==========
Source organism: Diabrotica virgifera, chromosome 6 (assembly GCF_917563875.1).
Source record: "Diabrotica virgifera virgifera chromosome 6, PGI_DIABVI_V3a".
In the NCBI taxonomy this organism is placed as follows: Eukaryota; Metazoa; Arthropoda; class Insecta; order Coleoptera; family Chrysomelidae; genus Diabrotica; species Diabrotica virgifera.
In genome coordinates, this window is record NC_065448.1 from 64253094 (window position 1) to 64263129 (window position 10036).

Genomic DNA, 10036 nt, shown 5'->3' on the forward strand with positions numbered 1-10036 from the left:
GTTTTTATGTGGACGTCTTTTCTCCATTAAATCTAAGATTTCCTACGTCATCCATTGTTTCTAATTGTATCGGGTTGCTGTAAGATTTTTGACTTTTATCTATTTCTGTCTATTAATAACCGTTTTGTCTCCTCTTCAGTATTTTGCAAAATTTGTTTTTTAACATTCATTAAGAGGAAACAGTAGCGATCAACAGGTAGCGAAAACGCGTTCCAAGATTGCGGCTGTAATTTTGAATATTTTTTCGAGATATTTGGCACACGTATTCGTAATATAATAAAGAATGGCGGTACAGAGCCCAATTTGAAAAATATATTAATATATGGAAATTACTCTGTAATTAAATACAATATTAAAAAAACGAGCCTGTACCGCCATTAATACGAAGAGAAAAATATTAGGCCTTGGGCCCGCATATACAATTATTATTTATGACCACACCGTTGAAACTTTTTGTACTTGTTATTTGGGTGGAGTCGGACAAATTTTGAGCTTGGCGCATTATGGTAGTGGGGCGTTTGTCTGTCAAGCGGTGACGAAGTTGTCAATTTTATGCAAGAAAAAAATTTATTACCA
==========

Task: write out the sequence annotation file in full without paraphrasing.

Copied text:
Source organism: Diabrotica virgifera, chromosome 6 (assembly GCF_917563875.1).
Source record: "Diabrotica virgifera virgifera chromosome 6, PGI_DIABVI_V3a".
In the NCBI taxonomy this organism is placed as follows: Eukaryota; Metazoa; Arthropoda; class Insecta; order Coleoptera; family Chrysomelidae; genus Diabrotica; species Diabrotica virgifera.
In genome coordinates, this window is record NC_065448.1 from 64253094 (window position 1) to 64263129 (window position 10036).

Genomic DNA, 10036 nt, shown 5'->3' on the forward strand with positions numbered 1-10036 from the left:
GTTTTTATGTGGACGTCTTTTCTCCATTAAATCTAAGATTTCCTACGTCATCCATTGTTTCTAATTGTATCGGGTTGCTGTAAGATTTTTGACTTTTATCTATTTCTGTCTATTAATAACCGTTTTGTCTCCTCTTCAGTATTTTGCAAAATTTGTTTTTTAACATTCATTAAGAGGAAACAGTAGCGATCAACAGGTAGCGAAAACGCGTTCCAAGATTGCGGCTGTAATTTTGAATATTTTTTCGAGATATTTGGCACACGTATTCGTAATATAATAAAGAATGGCGGTACAGAGCCCAATTTGAAAAATATATTAATATATGGAAATTACTCTGTAATTAAATACAATATTAAAAAAACGAGCCTGTACCGCCATTAATACGAAGAGAAAAATATTAGGCCTTGGGCCCGCATATACAATTATTATTTATGACCACACCGTTGAAACTTTTTGTACTTGTTATTTGGGTGGAGTCGGACAAATTTTGAGCTTGGCGCATTATGGTAGTGGGGCGTTTGTCTGTCAAGCGGTGACGAAGTTGTCAATTTTATGCAAGAAAAAAATTTATTACCA